Examples of Islamophobia in schools
In the last fortnight I have personally heard examples of Islamophobia when delivering workshops in schools. Most recently, whilst discussing identity-based bullying, when asked to share an example of where they had witnessed Islamophobia, a Year 8 student revealed a time when a Muslim student volunteered to take part in a play during a History lesson, another student shouted out that the play was not about terrorism, therefore the Muslim student wasn’t required. I have since shared this example with other settings and the shock, horror and heart-breaking feeling that I experienced the first time has not disappeared.
Other examples included Muslim girls having their hijab pulled off. As a visibly Muslim woman the shock I felt was evident instantly. I had to take a moment to absorb what I was hearing. As the workshop lead, I felt I had to pause before hearing other experiences of identity-based bullying in case I could no longer carry on. I did not want the students to stop sharing their experiences, but I had to take a moment to compose myself.
“Did anyone stand up for them? Were they confident enough to challenge this themselves?”
This was the impact of just hearing the incident, I wondered how the young students who experienced these forms of Islamophobia had felt in those moments. Did anyone stand up for them? Were they confident enough to challenge this themselves? Did the class teacher step in and use this moment as a learning tool to educate the class about Islamophobia? Did the classroom teacher check-in with the Muslim student and other Muslim students in the classroom? Has the school recorded this incident? Many questions whizzed through my mind.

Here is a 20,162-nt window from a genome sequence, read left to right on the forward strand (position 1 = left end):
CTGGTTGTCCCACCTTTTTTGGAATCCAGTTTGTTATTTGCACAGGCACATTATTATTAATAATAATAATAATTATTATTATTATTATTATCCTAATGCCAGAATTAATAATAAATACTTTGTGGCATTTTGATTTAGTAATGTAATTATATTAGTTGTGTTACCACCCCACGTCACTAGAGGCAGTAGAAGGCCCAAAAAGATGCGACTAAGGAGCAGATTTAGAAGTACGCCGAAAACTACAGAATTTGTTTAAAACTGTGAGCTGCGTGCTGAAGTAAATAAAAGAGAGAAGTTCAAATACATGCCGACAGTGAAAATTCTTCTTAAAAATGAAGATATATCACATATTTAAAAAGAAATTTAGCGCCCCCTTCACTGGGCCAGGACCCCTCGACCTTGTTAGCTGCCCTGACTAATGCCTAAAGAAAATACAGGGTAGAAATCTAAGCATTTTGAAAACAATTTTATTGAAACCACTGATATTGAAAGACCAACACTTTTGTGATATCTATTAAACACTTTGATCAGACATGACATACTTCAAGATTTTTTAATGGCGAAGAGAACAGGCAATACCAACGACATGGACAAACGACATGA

What surprised me further was the lack of intervention from teachers and other members of staff, and the lack of awareness of how to deal with identity-based or prejudice-related bullying. Our advice when prejudice-related incidents take place is for teachers to always intervene and challenge, as well as record each incident to see trends and find solutions. Each school and educational setting should have a robust procedure in place to tackle any type of prejudice-related bullying. Although there are many teachers that would intervene, it is unfortunate that many feel unequipped to do so, or simply ignore the matter.
Islamophobia in the workplace
Within the workplace many Muslims have also experienced Islamophobia. I have personally experienced a lack of understanding of my religion, my choices to wear the hijab, and judgement for choosing to fast during Ramadan by previous employers. For example, at that age of 18 whilst working for a leading Law firm, my manager often made jokes regarding fasting and would often say no one could see me therefore I could break my fast. In another incident, a joke was made about removing my hijab to show everyone my hair. I often wonder why these individuals felt entitled enough to make such derogatory comments about my religion and religious choice.